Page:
Applications for water-well drilling permits soar in Stanislaus County

jnsbranti@modbee.comNovember 13, 2013 

— There’s seems to be a run on water-well permits in Stanislaus County.

About 60 well permits were requested during the first four weeks of October. That’s 3½ times normal.

“They’re predominately for agriculture and on the east side of the county,” said Jami Aggers, Stanislaus’ director of environmental resources. Her office typically gets about 17 well permit requests per month, she said, acknowledging the sudden increase.

“We don’t know if these permits are just placeholders or if they intend to actually put those wells in,” said Aggers, noting how the permits give landowners one year to dig their wells.

Those permits cost more than $500 each, so they’re not something usually purchased on a whim.

But as the region’s drought continues and groundwater levels decline, demands for a drilling moratorium are increasing. Turlock’s City Council recently suggested just that, and a new citizens group has formed to advocate for groundwater protections.

“It is getting scary, especially when we’re having 77-degree days with no rain in sight,” said Neil Hudson of Oakdale, who is a founding member of the Eastside Groundwater Coalition. His recently formed group is pushing for groundwater regulations to slow the depletion of Stanislaus County’s water basin. “Our little towns are going to become ghost towns if we don’t do something.”

Hydrologic studies report rapidly declining groundwater levels in the San Joaquin Valley. The Central Valley’s water reserves reportedly are shrinking by 800 billion gallons per year, which is enough to meet the annual needs of 22 million people.

“I see an emerging need for citizen pressure to get government agencies to act with more courage. Sacramento has so many overlapping agencies of water jurisdiction that no one takes charge,” Hudson said. “We need a state water czar to get things moving.”

In Stanislaus, meanwhile, millions of new trees – predominately almonds – have been planted in the last couple of years and millions more are planned. Many of those new orchards are nurtured with well water.

Some of their neighbors are blaming those orchards for their wells going dry.

That includes Bill and Kathy Smith, who live on a 105-acre cattle ranch on Horseshoe Road near Knights Ferry. Their property is irrigated by the Oakdale Irrigation District, but their family drinks well water.

Back in 2009 when they had repairs done, the Smiths were told their well was 30 feet below the water line. But just two years later, their well went dry.

The Smiths suspect the 750 acres of almond trees planted adjacent to their western border and the 1,000 acres of new trees planted just beyond that are to blame. Well water is being pumped for all those trees.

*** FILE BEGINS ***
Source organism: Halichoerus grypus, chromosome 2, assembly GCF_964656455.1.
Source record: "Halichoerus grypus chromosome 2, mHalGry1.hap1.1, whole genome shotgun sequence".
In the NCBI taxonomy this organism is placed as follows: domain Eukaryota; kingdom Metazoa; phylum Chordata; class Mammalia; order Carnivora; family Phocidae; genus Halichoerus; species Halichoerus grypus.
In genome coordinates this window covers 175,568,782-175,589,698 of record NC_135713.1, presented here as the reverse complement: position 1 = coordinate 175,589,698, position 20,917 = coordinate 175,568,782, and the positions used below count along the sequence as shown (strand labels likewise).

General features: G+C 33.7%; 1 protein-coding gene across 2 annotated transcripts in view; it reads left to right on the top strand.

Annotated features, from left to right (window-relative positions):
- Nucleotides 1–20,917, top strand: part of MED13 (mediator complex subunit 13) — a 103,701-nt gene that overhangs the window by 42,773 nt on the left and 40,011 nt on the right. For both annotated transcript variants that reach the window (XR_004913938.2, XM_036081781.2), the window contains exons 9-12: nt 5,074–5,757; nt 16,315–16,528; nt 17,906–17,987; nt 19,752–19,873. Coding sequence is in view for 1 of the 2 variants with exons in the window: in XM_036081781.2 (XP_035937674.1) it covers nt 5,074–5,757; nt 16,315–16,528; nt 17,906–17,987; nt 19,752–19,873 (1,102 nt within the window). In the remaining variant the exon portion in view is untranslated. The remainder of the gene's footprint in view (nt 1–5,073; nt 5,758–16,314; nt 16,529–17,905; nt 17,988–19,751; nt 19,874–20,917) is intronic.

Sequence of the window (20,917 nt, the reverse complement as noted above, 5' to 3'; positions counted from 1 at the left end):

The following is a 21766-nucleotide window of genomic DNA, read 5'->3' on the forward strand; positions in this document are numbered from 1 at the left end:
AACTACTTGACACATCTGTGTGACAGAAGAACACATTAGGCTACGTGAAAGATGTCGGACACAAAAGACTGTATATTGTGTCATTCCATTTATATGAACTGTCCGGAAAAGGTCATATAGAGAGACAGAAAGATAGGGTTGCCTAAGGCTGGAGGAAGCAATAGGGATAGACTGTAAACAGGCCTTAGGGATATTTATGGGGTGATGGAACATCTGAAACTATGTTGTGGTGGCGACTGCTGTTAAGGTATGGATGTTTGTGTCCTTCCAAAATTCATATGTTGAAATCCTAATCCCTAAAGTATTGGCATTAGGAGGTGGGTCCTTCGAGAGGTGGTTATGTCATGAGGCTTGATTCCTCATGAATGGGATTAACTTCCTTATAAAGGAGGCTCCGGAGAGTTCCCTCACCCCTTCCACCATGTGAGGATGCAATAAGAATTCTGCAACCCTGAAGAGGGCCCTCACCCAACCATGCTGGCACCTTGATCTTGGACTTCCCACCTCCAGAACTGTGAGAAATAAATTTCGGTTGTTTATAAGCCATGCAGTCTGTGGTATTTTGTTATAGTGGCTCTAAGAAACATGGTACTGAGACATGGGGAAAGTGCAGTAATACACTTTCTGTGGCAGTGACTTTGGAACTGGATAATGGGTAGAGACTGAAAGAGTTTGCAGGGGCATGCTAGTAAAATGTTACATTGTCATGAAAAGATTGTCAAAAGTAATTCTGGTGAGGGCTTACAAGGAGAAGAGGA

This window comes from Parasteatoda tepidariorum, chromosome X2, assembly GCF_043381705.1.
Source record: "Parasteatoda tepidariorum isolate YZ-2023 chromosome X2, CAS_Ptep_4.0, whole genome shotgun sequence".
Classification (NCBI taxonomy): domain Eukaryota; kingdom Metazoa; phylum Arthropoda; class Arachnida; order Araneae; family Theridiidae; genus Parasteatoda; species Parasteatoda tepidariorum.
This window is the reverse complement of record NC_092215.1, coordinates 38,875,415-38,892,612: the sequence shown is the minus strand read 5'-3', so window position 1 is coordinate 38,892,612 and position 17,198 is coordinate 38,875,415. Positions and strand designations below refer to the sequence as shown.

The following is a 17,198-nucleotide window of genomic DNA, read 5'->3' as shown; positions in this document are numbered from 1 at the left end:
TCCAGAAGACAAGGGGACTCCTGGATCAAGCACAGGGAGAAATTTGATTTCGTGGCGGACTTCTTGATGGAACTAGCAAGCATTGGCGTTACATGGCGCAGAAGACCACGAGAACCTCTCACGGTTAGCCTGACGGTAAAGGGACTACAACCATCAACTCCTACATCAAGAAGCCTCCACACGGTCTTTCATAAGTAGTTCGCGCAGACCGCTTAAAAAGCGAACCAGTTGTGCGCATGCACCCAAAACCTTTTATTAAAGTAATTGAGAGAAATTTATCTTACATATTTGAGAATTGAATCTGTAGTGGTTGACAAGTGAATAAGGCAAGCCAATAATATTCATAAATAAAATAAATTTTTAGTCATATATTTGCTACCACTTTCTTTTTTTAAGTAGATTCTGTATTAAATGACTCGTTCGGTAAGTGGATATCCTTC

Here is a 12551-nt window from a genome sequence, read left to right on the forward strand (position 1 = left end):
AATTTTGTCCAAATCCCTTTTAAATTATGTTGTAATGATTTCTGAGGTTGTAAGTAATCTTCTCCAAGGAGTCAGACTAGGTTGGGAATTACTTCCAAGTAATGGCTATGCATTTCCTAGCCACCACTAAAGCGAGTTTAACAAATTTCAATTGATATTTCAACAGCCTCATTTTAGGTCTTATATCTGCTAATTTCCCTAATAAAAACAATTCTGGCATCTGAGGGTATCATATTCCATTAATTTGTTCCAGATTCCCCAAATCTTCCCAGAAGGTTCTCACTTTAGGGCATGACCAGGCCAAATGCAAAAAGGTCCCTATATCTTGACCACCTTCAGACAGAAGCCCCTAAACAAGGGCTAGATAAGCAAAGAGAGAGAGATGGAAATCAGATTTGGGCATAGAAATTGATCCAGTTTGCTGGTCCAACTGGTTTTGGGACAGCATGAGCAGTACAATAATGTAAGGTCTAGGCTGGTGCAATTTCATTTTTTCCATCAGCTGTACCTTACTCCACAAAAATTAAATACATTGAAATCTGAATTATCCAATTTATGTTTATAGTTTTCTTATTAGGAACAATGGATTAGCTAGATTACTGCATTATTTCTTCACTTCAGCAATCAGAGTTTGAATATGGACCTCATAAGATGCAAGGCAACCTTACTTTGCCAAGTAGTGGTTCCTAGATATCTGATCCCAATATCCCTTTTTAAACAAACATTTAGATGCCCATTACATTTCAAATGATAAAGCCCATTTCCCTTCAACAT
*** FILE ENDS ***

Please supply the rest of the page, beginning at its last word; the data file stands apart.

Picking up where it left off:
“The people planting around us are planting on the tops of hills,” said Kathy Smith, who often can hear her neighbors’ equipment pumping up water for those orchards.

Now even more trees are planned to be planted by another neighbor 150 feet from the Smiths’ home. While the Smiths already have spent nearly $11,000 to drill a deeper family well, they’re concerned about the cumulative impact of all the new wells in the region.

“A lot of our Eastside Groundwater Coalition members live on Horseshoe and Orange Blossom roads, because they’re under the gun,” Hudson explained. He said his group has about 15 core members, but about 200 people attended the coalition’s initial meeting last month.

Coalition members also plan to attend Tuesday’s OID meeting where groundwater issues will be discussed. That 9 a.m. meeting will be at 1205 E F St. in Oakdale.

Hudson said he saw firsthand the vastness of Stanislaus County’s new orchards this week when he flew around in a private plane taking aerial photos of the county’s rural northeast region.

His photos show not only young trees but deep-ripped land where more orchards will be planted this winter.

Hudson said he thinks water meters should be placed on agricultural wells so big water users can be taxed for the water they pump. He suggested that proceeds from those taxes should go toward efforts to recharge the region’s groundwater basins.

County officials also are weighing options for monitoring and protecting Stanislaus groundwater.

“We’re going to be doing a lot more tracking (of wells) going forward,” Aggers said. County supervisors last month authorized the creation of a new water resources manager, and applicants for that $73,000-per-year job are being accepted.

The new staff member will be “responsible for planning, organizing and overseeing the county’s water resources management plan,” according to the job description. Among that employee’s duties will be “developing strategies, policies and programs to enhance groundwater resource opportunities and project implementation” and working with a new Water Advisory Committee.

Bee staff writer J.N. Sbranti can be reached at or (209) 578-2196.

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